Tuesday, December 20, 2005

Chocolate mousse at Raso's Grille

I've now been to Raso's Grille here in Medford twice. Both times, I ordered the chocolate mousse. This should tell you that it was pretty good, especially given a pretty nice selection of other desserts on the menu. Really, it was excellent both times, nice and light and with a rich chocolatey taste. My wife had the pumpkin ice cream pie (basically, a large amount of very good pumpkin ice cream with a minimal amount of a simple crust). The dinners were good, too.

Monday, December 12, 2005

Light ice cream that actually tastes good

Until recently, I was a firm believer that low fat ice creams were inherently inferior to their totally-bad-for-you siblings. Recently, though, both Breyer's and Edy's have proven me wrong with their new slow- or extra-churned low-fat ice cream flavors. These are full-taste, premium ice creams that pretty much taste just like the full-fat versions. I've had the Breyer's vanilla, the Edy's peppermint stick, and the Edy's cookies 'n' cream, and all are excellent. While these are still not low-cal treats (around 110-120 calories per 1/2 cup serving), they are quite a bit less than the 180-220 calories per serving of the regular versions.

Monday, November 28, 2005

Thanksgiving pies

Thanksgiving in the U.S., of course, is defined by its food. Although the details tend to vary from region to region (e.g., cranberry sauce in New England, collard greens in the south), one thing that seems pretty consistent is that dessert consists of pies. In our case on Thursday, it was pumpkin pie made by my wife and apple and pecan pies baked by my aunt.

I'm not a fan of pumpkin pie. I think it's something about the spices, which probably explains why I don't like gingerbread, spice cake, and other similar desserts, too. However, by all accounts, my wife's pumpkin pie, based on her grandmother's recipe, was excellent.

The apple pie had a lightly-baked, doughy crust. Pie purists would say that this is an affront, as pie crust is supposed to be flaky, not doughy. I, however, love anything doughy, and the filling (made with the last New England apples of the season) was great, so I thought it was terrific.

My aunt substituted maple syrup for Karo corn syrup in the pecan pie, and it turned out great. Evidently, this is a fairly common practice in Vermont, which makes sense considering all the maple syrup produced there.

The day after Thanksgiving, we went up to our friends' house in New Hampshire and had another round of pie. I had another decent slice of apple pie (made by my friend's mom), some chocolate pie that looked like it was store/bakery-bought (pretty good, nothing special), and some ricotta pie that we brought from Arthur's Pastry Shop. The latter isn't really a Thanksgiving kind of pie in my mind, but it's good, so who cares?

All in all, a successful dessert weekend. And, with Christmas approaching, visions of sugar plums (well, sugar cookies, anyway) are dancing in my head.

Monday, November 21, 2005

Oatmeal-chip cookies and butterscotch bars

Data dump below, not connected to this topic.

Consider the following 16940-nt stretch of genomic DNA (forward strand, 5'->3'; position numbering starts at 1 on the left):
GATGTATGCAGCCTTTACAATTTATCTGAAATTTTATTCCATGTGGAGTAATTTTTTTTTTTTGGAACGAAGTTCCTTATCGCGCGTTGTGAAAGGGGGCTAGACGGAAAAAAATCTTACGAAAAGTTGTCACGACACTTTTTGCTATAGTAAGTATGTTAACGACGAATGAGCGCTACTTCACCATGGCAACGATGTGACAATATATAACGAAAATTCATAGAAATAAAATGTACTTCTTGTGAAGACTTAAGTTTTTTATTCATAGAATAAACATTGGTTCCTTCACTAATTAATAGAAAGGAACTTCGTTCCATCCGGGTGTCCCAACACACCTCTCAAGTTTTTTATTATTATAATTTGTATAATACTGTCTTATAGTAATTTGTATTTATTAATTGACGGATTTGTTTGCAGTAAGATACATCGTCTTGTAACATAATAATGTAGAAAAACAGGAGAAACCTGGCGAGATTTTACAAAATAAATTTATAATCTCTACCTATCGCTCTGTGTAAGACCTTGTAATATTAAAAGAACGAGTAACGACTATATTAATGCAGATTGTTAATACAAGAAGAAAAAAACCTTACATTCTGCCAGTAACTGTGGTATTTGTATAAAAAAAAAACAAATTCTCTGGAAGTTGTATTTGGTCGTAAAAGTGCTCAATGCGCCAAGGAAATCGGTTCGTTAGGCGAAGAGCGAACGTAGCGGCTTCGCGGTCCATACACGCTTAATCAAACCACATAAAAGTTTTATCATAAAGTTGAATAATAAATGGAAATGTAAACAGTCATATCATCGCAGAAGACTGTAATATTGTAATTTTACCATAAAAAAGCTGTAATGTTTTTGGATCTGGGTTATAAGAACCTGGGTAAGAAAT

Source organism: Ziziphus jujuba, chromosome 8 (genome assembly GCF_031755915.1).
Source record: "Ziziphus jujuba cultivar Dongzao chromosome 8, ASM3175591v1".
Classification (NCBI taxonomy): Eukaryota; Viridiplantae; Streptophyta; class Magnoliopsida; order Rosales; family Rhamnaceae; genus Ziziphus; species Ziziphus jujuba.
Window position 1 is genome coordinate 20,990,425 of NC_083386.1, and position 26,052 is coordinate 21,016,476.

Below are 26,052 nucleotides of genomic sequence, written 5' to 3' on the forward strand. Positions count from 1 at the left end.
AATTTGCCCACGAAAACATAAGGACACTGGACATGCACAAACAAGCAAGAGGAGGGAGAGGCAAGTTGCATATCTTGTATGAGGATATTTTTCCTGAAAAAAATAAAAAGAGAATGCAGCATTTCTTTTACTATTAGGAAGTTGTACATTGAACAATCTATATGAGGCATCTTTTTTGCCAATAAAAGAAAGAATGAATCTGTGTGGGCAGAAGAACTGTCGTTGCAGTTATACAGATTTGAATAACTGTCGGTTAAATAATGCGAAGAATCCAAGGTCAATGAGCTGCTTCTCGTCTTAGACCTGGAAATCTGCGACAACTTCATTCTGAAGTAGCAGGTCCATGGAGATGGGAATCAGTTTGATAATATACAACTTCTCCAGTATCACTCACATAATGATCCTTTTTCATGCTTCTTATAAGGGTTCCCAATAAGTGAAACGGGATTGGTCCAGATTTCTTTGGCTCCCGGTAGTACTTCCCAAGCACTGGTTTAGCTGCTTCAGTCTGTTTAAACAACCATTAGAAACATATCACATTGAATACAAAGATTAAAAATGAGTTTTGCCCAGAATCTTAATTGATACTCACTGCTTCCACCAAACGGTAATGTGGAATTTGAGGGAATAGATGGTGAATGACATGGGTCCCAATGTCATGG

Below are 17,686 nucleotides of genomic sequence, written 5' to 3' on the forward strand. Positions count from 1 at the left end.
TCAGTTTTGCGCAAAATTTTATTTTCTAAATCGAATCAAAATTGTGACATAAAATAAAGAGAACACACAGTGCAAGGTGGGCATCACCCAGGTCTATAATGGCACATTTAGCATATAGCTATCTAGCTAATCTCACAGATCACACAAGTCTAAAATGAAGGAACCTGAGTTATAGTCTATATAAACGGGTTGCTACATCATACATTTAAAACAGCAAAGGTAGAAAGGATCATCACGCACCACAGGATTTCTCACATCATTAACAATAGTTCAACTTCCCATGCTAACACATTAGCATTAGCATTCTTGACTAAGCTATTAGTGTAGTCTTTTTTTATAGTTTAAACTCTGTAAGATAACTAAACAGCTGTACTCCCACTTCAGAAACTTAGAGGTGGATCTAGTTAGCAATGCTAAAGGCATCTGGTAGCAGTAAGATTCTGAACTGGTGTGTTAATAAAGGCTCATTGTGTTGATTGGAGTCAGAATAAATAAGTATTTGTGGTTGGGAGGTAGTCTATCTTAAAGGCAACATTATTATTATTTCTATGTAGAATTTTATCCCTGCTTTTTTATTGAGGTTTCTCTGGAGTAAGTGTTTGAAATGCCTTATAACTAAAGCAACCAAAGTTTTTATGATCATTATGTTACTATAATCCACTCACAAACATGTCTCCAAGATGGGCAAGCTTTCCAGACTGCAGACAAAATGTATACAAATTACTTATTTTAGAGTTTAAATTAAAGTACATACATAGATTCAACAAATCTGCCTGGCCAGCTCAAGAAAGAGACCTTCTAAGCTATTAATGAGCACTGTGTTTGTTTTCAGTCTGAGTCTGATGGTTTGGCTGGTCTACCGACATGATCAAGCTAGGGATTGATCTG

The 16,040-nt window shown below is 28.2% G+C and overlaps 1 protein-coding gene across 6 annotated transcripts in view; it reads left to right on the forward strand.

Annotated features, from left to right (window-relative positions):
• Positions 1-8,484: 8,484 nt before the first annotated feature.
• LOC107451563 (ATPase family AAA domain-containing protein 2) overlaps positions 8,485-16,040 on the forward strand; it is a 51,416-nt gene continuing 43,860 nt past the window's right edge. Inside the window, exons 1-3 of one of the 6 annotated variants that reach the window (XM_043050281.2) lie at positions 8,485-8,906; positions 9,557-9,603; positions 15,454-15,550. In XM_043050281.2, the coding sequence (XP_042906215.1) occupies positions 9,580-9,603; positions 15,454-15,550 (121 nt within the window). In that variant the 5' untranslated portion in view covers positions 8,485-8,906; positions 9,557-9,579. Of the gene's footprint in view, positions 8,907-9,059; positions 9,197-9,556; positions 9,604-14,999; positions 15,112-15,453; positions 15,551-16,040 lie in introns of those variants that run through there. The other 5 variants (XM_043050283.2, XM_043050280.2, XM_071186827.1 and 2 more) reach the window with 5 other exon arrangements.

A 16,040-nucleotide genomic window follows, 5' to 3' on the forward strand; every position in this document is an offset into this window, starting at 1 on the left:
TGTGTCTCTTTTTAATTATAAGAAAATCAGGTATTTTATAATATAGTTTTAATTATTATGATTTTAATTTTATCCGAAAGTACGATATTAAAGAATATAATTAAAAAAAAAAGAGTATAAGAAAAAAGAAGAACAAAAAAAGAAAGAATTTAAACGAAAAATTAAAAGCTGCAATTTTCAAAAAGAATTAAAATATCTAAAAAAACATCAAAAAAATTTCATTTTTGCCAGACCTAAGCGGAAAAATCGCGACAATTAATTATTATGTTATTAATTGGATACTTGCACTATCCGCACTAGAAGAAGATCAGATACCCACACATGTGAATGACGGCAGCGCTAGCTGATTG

When we were invited to a party this past weekend, my wife and I were (appropriately enough) asked to bring dessert. We made two recipes: oatmeal chocolate chip cookies from The All-American Cookie Book and Dagwoods (butterscotch bars) from a Rosie's Bakery cookbook.Rosie's Bakery cookbook.

The cookies were very good and very popular. Our only complaint was that they ended up slightly harder than we would have liked (they were not really crispy, more like chewy but too stiff).

The butterscotch bars were really tasty, though if you are following the recipe, cut the cooking time by 10-15 minutes (we learned that the first time we made them). We made them without the walnuts, as my wife doesn't like them and the host of the party is allergic. We did think they suffered without something to supplement the otherwise plain batter. I think butterscotch chips would work well, and nutty guy that I am, I think the walnuts would be good, too.

Thursday, November 17, 2005

Desserts at Blue Ginger

My wife and I had been wanting to go to Blue Ginger, run by the star of PBS's Simply Ming , for a long time. We finally used our anniversary as an excuse, and we weren't disappointed. After appetizers and a delicious dinner of orange-marinated lamb shank for me and ribeye steak with asian mole and cilantro cream for my wife, we settled in for dessert. I had the sesame pecan caramel nut tart with roasted banana ice cream and hot fudge (I passed on the coffee caramel, as I dislike coffee). All I can say is Yummmmmmmm. My wife had the pineapple-upside down cake with a fruity sauce and fennel-vanilla bean ice cream and whipped cream. Yummmmmmm again. The fennel-vanilla ice cream had just a hint of fennel, so even my fennel- and licorice-disliking wife found it delicious.

Blue Ginger is a bit pricey, but well worth a trip for a special occasion if you live in or visit the Boston area.

Tuesday, October 11, 2005

Christina's ice cream

After years of hearing how great the ice cream is at Christina's in Central Square (Cambridge, Mass.), I finally stopped there the other day. I couldn't resist banana cinnamon, and I wasn't disappointed. Creamy and smooth, it was like a particularly good banana ice cream with just enough cinnamon to be noticeable. My wife's pumpkin ice cream was also tasty (even for me, and I'm not a pumpkin fan), with the pumpkin offset by just enough spice.

Suffice it to say, we'll be returning to Christina's.

Candy corn